dividing polynomials: (x^4-1) / (x-1)  TOPIC_SOLVED

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dividing polynomials: (x^4-1) / (x-1)

Postby april on Sat Sep 26, 2009 12:29 am

Hello, this is my 3rd ime taking a beginning Algegra class. For what ever reason I can't seem to retain the information and quite frankly math makes my head hurt and i want to cry. Could you please explain to me this problem. I think it is a trick question but i think all Algebra is tricky :confused:

(x^4-1) / (x-1)

the examples in my books does not give examples that resemble this only examples that look like (x^2 + x-12) / (x^2 - 3x)

the steps given in the examples are hard to relate to the question I need help understanding

Please help. April
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Postby stapel_eliz on Sat Sep 26, 2009 6:15 pm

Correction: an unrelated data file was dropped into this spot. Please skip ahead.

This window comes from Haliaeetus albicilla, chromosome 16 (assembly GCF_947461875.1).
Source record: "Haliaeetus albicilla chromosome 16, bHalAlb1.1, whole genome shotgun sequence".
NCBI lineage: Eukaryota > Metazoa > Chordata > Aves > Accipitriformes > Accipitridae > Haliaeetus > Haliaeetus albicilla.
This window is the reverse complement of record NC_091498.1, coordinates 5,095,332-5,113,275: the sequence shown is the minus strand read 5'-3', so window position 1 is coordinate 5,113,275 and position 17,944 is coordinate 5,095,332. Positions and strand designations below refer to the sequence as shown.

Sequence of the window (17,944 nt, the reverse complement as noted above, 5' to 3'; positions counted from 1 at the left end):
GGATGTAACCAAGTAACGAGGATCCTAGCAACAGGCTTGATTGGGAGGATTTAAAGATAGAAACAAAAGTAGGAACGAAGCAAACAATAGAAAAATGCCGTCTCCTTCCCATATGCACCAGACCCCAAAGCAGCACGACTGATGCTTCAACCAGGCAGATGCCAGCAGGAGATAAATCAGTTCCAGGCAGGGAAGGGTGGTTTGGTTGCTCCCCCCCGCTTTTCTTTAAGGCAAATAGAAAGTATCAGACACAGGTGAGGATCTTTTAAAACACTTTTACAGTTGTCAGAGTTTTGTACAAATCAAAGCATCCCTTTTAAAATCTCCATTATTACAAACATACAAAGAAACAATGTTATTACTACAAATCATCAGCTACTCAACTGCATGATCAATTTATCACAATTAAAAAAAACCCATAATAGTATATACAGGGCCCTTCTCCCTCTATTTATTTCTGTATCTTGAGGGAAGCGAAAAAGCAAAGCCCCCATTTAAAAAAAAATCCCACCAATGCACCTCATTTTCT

It sounds like they forgot to cover how to factor a difference of squares. :shock:

The numerator can be restated as (x2) - 12. Factor this difference of squares, using the formula provided in the link above, and then use that formula again to factor the x2 - 1 factor, since this equals x2 - 12.

If you want to learn how to do the actual division, try here. The lesson will explain why you would first need to convert the numerator to the form x4 + 0x3 + 0x2 + 0x - 1. :wink:
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Re: dividing polynomials: (x^4-1) / (x-1)

Postby little_dragon on Mon Sep 28, 2009 1:50 pm

you have 2 memorize the formula: x^4-1=(x^2-1)(x^2+1)
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